As we enter into our new editorial positions at The Michigan Daily, we find ourselves at the crossroads of campus, on the cusp of moments interrogating sexual harassment, racism at the University of Michigan and the intersections of inequity. Getting the news right has never been more important. And more than ever, our readers are at the heart of what we do.

It’s a new year at the news desk. Allow us to reintroduce ourselves.


We live and work on a campus that is 65 percent white, and where two-thirds of students are in the top 20 percent of the income bracket. Ann Arbor wears the mask of a liberal bubble, but students and administrators with privilege create all sorts of unfair playing fields across campus.

We also acknowledge The Daily has reproduced this inequity. The list of repeated mistakes goes on, from inaccurate headlines to racist cartoons to misgendering to sometimes overlooking stories altogether. In order to move forward, we must acknowledge our past.

The same stale demographics that plague the University pervade our staff as well. Eighty-five percent of news reporters are white, and nearly 45 percent hail from household incomes of $200,000 a year or more.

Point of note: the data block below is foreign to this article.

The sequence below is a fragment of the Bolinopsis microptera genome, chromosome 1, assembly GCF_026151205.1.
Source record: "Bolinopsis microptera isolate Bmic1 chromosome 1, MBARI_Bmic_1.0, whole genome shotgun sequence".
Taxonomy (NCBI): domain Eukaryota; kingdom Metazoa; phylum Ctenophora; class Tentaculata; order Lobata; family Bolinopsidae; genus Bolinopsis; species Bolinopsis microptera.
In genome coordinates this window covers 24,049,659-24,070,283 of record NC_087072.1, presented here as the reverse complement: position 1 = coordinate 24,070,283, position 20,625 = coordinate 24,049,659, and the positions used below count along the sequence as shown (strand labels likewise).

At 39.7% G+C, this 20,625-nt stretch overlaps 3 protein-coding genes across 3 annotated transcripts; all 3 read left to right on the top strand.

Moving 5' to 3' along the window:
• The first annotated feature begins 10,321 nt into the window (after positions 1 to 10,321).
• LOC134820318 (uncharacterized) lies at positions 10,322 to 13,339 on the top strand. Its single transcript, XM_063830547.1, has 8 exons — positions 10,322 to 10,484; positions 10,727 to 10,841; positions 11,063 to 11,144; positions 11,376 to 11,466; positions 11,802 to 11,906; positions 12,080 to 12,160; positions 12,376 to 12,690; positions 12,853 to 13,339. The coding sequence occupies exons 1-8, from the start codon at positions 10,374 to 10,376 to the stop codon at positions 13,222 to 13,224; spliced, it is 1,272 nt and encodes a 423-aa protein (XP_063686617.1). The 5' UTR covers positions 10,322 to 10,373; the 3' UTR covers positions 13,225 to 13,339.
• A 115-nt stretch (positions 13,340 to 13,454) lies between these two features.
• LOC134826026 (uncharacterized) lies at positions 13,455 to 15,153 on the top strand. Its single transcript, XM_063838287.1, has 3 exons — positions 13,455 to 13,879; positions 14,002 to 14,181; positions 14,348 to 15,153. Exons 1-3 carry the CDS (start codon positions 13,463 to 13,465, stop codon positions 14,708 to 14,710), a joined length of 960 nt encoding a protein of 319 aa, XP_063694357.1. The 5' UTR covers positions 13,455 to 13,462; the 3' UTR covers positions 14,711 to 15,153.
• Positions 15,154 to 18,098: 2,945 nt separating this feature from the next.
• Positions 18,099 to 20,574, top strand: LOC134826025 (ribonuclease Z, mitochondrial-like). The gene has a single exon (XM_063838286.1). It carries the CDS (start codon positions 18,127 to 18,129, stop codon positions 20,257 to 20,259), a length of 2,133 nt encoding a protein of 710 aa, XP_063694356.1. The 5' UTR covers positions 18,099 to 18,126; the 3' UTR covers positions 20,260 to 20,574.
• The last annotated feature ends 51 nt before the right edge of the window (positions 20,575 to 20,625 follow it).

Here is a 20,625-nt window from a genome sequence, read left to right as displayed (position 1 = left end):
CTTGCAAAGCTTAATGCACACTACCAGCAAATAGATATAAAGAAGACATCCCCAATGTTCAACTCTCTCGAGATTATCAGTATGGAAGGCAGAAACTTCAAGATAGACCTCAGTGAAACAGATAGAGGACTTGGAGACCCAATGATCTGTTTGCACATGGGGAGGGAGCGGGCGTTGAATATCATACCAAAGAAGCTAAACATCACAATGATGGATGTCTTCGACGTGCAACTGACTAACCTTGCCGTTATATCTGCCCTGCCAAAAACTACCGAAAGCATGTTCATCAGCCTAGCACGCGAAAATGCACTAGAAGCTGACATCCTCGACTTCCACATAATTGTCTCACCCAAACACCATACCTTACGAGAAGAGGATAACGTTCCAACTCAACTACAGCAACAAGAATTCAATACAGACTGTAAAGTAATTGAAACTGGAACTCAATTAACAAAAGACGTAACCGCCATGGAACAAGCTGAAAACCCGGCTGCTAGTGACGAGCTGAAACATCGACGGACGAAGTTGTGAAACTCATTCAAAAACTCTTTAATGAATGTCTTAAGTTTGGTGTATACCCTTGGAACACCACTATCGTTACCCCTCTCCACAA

We can’t listen, read and report accurately through homogeneity. Which is why we’re investing in reporters from underrepresented backgrounds, closing gaps in financial aid opportunities and training our current editors to own their privilege. We commit to leveling the playing field in reporting and recruiting this year. We commit to equity.


As we write this letter, administrators limit the release of information on Richard Spencer’s request to speak on campus. Greek life chapters refer to action plans in response to patterns of hazing and sexual assault. Tuition rates and yearly budgets tick up every year. Important details get lost in the moving parts of tense politics at the University, in Ann Arbor and across the country.

The Daily is positioned to hold all of these players accountable and amplify those speaking truth to power. We recognize the role we play as the only daily print publication in the county. This year, we’re increasing the number of FOIAs we file, getting more public officials on the record (and live streamed!) and sourcing information from our readers.    

(Do you have an issue you think needs investigating? Send a tip via this live form.)

We commit to not just keeping track of those in power, but keeping them in check, too. We commit to accountability.

More than anything else, we commit to you, the reader. There is no one more important to this work than you, your tips and your trust.

We know trust must be earned. We ask you to hold us to the promises and goals we’ve laid out here, and to call us on our mistakes.

We have a duty to serve the contract between ourselves and our readers — the student body and Ann Arbor community— as best as we can. “Best” has meant different things in the last few years: efficiency, speediness or being digitally-minded. For the students of color and first-generation students, the survivors and the undocumented, for all those underserved by our paper in years past: this year, we won’t forget equity and accountability along the way.

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